We know how tough it can be when you’re facing the threat of losing your home. It’s a situation no one wants to find themselves in, and we understand the emotions and fears that come with it. We’re here to shed some light on this complex subject and help you understand what’s ahead of you and what you can do to take control of your situation. In this comprehensive guide, we will explore the eviction process following foreclosure in Massachusetts, helping you understand the ins and outs, your rights, and the potential outcomes.
Foreclosure is the process a mortgage lender will go through when the homeowner cannot meet their financial obligations of paying their mortgage payments. If a homeowner cannot make their payments, usually for 3 months, they will start the foreclosure process if no other arrangements are made.
In Massachusetts, foreclosure can take approximately 90 days from the last missed payment to the final foreclosure auction, but it usually takes longer. You can find a complete guide to the foreclosure timeline here.
If your home is in the foreclosure process, or if you have inherited a home in foreclosure, here are some of our other resources that can help:
Knowledge is power, and understanding your situation can help you make the best decisions moving forward.
Once the foreclosure process is completed, your property typically goes to an auction. If a third party buys it, they become the new owner and will take over possession. If the property fails to sell, it goes back to the lender and becomes what is known as real estate-owned (REO). In the case of an REO, you might have the opportunity to stay in the property longer, but this depends on the lender’s discretion and local laws.
It’s an uncertain time, and each outcome brings different challenges. We recommend seeking legal advice to help navigate your unique circumstances and understand your rights fully. If the property is not sold to a third party, you may still have a chance to get your property back.
It’s only natural to want to stay in your home, but refusing to leave after foreclosure can create additional challenges. If you choose this route, the new owner will initiate an eviction lawsuit. The outcome of this lawsuit can significantly impact your credit and legal records. Before this happens, you will receive a ‘notice to quit’, which is a legal document providing a deadline for you to vacate the property.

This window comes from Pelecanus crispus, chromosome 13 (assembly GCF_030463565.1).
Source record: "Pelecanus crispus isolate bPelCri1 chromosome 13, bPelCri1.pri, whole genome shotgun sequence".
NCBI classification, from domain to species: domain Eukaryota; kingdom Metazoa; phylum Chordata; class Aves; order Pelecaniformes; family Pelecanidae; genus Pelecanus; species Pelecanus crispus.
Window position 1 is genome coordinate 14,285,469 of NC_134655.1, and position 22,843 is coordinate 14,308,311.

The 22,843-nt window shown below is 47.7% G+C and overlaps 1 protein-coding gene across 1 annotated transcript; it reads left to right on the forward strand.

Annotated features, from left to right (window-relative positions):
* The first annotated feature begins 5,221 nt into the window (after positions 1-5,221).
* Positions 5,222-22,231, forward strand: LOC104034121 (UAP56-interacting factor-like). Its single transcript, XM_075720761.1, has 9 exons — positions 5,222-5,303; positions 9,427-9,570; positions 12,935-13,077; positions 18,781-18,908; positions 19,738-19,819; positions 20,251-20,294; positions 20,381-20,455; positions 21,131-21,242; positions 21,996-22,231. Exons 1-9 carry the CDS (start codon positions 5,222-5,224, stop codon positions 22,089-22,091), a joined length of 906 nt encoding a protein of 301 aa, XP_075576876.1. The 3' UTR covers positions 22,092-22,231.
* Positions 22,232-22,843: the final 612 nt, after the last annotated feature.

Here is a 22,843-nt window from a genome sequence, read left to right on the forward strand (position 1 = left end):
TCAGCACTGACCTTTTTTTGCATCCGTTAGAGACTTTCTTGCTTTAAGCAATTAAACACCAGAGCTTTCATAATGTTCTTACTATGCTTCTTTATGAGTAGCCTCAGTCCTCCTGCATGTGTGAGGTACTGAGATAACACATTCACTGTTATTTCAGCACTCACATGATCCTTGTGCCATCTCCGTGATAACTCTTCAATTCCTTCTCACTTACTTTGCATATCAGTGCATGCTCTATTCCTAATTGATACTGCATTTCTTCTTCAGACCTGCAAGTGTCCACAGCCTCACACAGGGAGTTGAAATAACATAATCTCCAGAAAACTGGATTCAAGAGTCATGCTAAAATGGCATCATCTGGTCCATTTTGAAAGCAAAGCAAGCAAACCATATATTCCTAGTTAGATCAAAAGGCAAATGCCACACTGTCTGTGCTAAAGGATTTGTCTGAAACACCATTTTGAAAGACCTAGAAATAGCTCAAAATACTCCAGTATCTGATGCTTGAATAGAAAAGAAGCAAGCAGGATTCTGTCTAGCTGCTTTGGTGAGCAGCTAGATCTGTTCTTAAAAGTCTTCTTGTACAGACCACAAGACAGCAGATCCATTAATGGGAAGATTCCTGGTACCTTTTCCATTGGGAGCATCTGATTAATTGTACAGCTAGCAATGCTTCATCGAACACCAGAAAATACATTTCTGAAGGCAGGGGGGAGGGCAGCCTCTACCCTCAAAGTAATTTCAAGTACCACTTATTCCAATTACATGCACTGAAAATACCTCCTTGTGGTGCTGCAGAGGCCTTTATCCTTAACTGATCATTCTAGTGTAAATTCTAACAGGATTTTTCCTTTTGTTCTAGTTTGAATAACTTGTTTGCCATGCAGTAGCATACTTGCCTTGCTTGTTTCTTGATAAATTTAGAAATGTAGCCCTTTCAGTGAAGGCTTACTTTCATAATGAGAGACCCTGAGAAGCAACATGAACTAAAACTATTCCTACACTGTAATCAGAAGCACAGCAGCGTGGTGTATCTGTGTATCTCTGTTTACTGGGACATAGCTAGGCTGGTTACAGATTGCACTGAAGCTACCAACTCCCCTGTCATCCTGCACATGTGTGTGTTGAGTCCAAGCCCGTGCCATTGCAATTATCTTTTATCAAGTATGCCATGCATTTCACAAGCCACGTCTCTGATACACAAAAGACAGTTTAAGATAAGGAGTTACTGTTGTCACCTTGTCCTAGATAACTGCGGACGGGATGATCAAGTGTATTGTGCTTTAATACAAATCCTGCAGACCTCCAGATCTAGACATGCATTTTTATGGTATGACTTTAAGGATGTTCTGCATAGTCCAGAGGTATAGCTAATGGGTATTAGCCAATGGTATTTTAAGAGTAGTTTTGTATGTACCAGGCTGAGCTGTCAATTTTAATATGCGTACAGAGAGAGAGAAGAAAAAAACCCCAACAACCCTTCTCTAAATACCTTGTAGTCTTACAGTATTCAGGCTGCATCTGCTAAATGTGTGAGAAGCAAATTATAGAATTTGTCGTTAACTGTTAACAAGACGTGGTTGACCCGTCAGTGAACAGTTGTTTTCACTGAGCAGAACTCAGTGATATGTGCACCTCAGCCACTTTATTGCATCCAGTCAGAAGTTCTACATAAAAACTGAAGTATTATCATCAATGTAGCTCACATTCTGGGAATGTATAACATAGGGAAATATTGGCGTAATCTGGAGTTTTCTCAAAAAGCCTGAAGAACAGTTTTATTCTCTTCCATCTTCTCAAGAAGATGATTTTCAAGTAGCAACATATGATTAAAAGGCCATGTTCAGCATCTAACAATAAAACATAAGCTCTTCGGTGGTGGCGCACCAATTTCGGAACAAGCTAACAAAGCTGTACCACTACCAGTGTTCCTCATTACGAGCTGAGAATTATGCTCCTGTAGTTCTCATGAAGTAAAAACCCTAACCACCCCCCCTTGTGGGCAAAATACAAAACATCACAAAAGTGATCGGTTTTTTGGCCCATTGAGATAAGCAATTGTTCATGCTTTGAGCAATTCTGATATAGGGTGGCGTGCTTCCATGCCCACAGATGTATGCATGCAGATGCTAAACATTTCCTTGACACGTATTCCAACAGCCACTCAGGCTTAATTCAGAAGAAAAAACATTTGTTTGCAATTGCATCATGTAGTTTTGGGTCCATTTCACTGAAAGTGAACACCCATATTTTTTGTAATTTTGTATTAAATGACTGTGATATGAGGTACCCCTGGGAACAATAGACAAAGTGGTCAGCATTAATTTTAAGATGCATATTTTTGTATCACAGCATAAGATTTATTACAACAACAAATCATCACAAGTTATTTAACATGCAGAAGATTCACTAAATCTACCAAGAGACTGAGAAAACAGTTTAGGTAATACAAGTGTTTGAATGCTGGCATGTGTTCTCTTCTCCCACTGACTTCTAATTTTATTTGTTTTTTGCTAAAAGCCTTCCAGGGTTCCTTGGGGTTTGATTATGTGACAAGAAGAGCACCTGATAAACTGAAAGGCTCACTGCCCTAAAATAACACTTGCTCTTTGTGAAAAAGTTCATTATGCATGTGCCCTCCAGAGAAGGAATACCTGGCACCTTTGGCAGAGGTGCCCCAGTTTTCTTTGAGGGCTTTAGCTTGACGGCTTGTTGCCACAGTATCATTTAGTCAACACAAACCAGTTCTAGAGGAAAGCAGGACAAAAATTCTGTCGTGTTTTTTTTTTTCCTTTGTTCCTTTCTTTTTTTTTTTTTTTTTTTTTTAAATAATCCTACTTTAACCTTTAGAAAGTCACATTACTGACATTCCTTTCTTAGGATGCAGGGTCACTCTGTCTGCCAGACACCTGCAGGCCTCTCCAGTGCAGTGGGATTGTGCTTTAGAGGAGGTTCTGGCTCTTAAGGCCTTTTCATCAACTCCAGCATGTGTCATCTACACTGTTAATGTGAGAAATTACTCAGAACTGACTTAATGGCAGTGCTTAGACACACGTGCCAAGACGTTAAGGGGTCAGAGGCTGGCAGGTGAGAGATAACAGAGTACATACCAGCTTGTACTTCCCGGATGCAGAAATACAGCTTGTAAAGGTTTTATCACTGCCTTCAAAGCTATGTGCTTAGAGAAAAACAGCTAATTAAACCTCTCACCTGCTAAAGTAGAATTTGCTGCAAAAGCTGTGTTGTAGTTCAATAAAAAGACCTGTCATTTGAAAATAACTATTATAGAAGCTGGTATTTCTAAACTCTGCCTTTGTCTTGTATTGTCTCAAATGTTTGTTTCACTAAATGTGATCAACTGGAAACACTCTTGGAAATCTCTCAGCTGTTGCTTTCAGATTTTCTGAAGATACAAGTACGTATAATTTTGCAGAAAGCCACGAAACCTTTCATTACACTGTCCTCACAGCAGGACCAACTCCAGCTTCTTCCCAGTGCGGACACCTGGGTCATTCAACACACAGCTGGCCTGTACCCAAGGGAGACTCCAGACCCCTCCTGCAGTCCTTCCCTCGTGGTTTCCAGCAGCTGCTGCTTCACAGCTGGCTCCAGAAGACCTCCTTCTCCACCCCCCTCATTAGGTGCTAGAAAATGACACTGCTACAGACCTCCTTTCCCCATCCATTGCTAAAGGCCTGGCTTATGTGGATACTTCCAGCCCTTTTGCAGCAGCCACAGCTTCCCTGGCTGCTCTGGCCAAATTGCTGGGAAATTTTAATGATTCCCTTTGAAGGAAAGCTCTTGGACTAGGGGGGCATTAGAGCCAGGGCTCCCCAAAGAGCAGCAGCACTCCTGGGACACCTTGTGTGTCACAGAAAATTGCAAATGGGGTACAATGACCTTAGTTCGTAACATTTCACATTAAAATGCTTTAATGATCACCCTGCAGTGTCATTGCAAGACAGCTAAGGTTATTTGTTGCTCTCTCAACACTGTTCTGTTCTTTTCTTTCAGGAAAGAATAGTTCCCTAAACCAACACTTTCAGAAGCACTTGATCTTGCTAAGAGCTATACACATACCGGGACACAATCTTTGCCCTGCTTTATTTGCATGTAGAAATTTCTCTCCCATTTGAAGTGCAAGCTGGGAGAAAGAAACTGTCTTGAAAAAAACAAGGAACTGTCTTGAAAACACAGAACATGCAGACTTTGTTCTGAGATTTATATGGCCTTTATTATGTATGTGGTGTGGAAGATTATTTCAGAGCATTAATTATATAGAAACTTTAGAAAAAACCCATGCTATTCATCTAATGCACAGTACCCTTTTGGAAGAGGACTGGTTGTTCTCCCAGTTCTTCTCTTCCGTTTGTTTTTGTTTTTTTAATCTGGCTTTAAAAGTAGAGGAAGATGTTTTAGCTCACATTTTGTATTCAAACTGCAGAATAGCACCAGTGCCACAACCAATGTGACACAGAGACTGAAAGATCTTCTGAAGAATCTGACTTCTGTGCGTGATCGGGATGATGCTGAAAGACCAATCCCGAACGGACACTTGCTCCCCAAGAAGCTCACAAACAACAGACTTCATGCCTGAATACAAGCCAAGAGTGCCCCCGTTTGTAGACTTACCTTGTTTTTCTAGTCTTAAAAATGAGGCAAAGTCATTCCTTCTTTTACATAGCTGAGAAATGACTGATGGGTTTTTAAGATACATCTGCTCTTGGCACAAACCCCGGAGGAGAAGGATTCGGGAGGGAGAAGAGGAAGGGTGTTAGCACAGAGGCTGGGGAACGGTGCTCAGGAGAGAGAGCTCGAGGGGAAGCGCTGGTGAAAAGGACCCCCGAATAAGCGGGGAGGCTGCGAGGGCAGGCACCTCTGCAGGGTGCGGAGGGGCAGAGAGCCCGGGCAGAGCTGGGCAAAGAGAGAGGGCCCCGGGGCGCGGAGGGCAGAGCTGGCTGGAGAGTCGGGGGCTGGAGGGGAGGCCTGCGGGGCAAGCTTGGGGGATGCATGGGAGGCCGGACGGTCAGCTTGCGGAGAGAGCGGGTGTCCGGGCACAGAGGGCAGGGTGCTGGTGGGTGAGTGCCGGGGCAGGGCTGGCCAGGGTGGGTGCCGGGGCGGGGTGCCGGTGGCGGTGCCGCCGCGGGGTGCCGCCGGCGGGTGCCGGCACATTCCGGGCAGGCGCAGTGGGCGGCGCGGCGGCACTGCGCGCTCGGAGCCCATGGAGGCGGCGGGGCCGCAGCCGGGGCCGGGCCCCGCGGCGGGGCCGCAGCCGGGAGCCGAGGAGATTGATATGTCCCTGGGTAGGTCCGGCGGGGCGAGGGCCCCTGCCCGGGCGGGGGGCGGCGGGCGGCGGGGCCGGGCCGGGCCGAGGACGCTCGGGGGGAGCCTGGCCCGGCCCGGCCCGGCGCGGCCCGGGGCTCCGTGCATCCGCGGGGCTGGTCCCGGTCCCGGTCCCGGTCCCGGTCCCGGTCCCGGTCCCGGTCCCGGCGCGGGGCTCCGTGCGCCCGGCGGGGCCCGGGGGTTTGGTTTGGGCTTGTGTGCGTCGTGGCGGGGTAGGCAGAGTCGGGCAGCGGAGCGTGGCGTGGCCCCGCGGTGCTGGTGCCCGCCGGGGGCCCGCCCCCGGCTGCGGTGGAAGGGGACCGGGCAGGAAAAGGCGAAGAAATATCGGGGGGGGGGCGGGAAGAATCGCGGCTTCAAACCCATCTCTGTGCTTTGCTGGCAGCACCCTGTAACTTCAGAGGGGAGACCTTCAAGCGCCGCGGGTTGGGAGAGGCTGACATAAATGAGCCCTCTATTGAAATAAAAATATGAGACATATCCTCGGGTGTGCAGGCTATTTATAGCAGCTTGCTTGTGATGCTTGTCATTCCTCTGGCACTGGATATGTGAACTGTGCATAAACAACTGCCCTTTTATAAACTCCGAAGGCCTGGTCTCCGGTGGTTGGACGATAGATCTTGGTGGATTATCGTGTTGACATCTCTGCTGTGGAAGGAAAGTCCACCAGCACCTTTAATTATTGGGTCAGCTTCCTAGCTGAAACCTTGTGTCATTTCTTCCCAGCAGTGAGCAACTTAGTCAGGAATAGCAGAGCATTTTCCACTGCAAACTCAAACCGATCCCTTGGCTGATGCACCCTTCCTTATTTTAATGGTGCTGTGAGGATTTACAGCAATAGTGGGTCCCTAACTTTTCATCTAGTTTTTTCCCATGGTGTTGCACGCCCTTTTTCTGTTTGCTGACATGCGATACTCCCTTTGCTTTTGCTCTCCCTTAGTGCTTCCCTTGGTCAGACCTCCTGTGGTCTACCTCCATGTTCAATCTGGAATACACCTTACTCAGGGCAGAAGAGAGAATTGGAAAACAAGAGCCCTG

Should you continue to refuse to leave, the matter will go to court. If the court decides in favor of the new owner, they will issue an eviction order. A local law enforcement officer, such as a sheriff or constable, is then responsible for enforcing the eviction.
The eviction process is not immediate, and it involves several stages:
- Notice to Quit: This is a written notice from the new owner, giving you a clear deadline to vacate the property.
- Summary Process Summons and Complaint: If you remain in the property past the deadline, the new owner can initiate an eviction lawsuit, known as a ‘summary process’.
- Court Hearing: You will receive a summons for a court hearing where a judge will listen to both sides and deliver a decision.
- Judgment and Execution: If the judge rules in favor of the new owner, they will issue an ‘execution’ that permits the owner to take possession of the property.
While the exact timeline can fluctuate, the process generally spans several weeks to a few months, depending on individual circumstances.
Yes. In Massachusetts, you can challenge the foreclosure in court, make arguments against the eviction, or try to negotiate for more time to vacate. You’ll need an attorney to help you navigate this process successfully.
If you’re a tenant living in a rental home that gets foreclosed on, you are protected by federal law. The “Protecting Tenants at Foreclosure Act (PTFA)” ensures new owners must honor existing leases or provide at least a 90-day notice for tenants to move out. So, you’ll either get a new landlord or you’ll get 90 days to vacate the property.
Navigating foreclosure and eviction can be overwhelming, but you’re not alone. Massachusetts offers a range of resources that provide support and assistance to those going through this challenging process:
- Massachusetts Legal Assistance Corporation (MLAC):MLAC provides civil legal aid for people who cannot afford an attorney. They assist with various issues, including housing and eviction.
- Massachusetts Department of Housing and Community Development (DHCD): The DHCD offers a variety of resources for those facing eviction, including emergency assistance for families facing homelessness.
- The Boston Bar Association’s Lawyer Referral Service:This is a valuable resource for finding legal representation. They have a specific section dedicated to Real Estate Law, including foreclosure.
- Citizens’ Housing and Planning Association (CHAPA): CHAPA offers resources and information on affordable housing and provides guidance for those facing eviction or foreclosure.
- Massachusetts Coalition for the Homeless:If eviction seems inevitable, this organization can help provide emergency shelter options and resources to help secure stable housing.
Remember, while foreclosure is a challenging situation, you have options until the process is completed. Our articles on How to Stop Foreclosure and Selling a House in Foreclosure can help you better understand your choices.
We want to remind you that we are here to help. We buy homes in as-is condition for cash, often in just a matter of weeks. If you’re looking to avoid the complications of foreclosure, maintain control of the situation, and safeguard your credit score, selling to us might be the ideal solution. It will put cash in your pocket and give you a chance to start anew, minimizing the impact on your life. You don’t have to face foreclosure alone; there are always options, and there’s always hope for the future.